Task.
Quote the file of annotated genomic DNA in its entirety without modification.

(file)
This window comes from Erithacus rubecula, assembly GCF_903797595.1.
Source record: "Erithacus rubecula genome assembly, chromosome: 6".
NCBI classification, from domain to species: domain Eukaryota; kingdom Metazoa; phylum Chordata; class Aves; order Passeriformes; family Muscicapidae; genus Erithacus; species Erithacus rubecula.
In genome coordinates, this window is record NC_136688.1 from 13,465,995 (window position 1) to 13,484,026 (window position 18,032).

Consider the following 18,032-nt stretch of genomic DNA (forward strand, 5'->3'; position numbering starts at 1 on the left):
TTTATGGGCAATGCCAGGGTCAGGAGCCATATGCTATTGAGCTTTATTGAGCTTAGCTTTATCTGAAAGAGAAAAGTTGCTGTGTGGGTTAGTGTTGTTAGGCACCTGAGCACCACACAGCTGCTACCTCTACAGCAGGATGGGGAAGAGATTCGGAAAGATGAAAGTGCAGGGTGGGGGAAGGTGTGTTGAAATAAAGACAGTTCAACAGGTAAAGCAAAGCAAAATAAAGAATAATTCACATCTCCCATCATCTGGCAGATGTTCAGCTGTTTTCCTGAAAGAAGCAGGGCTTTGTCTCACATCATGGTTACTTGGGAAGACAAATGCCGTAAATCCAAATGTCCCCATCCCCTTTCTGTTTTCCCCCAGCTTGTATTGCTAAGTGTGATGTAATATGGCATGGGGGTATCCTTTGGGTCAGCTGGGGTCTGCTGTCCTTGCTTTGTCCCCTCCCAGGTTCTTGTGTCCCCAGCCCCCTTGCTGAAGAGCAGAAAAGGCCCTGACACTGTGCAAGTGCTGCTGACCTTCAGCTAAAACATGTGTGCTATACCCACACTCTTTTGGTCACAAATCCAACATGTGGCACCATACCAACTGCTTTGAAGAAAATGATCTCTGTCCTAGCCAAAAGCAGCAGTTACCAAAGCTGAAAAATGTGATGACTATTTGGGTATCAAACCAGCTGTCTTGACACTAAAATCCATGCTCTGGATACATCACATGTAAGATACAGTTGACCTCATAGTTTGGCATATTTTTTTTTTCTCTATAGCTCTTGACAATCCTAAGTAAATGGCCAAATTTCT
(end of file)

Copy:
This window comes from Erithacus rubecula, assembly GCF_903797595.1.
Source record: "Erithacus rubecula genome assembly, chromosome: 6".
NCBI classification, from domain to species: domain Eukaryota; kingdom Metazoa; phylum Chordata; class Aves; order Passeriformes; family Muscicapidae; genus Erithacus; species Erithacus rubecula.
In genome coordinates, this window is record NC_136688.1 from 13,465,995 (window position 1) to 13,484,026 (window position 18,032).

Consider the following 18,032-nt stretch of genomic DNA (forward strand, 5'->3'; position numbering starts at 1 on the left):
TTTATGGGCAATGCCAGGGTCAGGAGCCATATGCTATTGAGCTTTATTGAGCTTAGCTTTATCTGAAAGAGAAAAGTTGCTGTGTGGGTTAGTGTTGTTAGGCACCTGAGCACCACACAGCTGCTACCTCTACAGCAGGATGGGGAAGAGATTCGGAAAGATGAAAGTGCAGGGTGGGGGAAGGTGTGTTGAAATAAAGACAGTTCAACAGGTAAAGCAAAGCAAAATAAAGAATAATTCACATCTCCCATCATCTGGCAGATGTTCAGCTGTTTTCCTGAAAGAAGCAGGGCTTTGTCTCACATCATGGTTACTTGGGAAGACAAATGCCGTAAATCCAAATGTCCCCATCCCCTTTCTGTTTTCCCCCAGCTTGTATTGCTAAGTGTGATGTAATATGGCATGGGGGTATCCTTTGGGTCAGCTGGGGTCTGCTGTCCTTGCTTTGTCCCCTCCCAGGTTCTTGTGTCCCCAGCCCCCTTGCTGAAGAGCAGAAAAGGCCCTGACACTGTGCAAGTGCTGCTGACCTTCAGCTAAAACATGTGTGCTATACCCACACTCTTTTGGTCACAAATCCAACATGTGGCACCATACCAACTGCTTTGAAGAAAATGATCTCTGTCCTAGCCAAAAGCAGCAGTTACCAAAGCTGAAAAATGTGATGACTATTTGGGTATCAAACCAGCTGTCTTGACACTAAAATCCATGCTCTGGATACATCACATGTAAGATACAGTTGACCTCATAGTTTGGCATATTTTTTTTTTCTCTATAGCTCTTGACAATCCTAAGTAAATGGCCAAATTTCT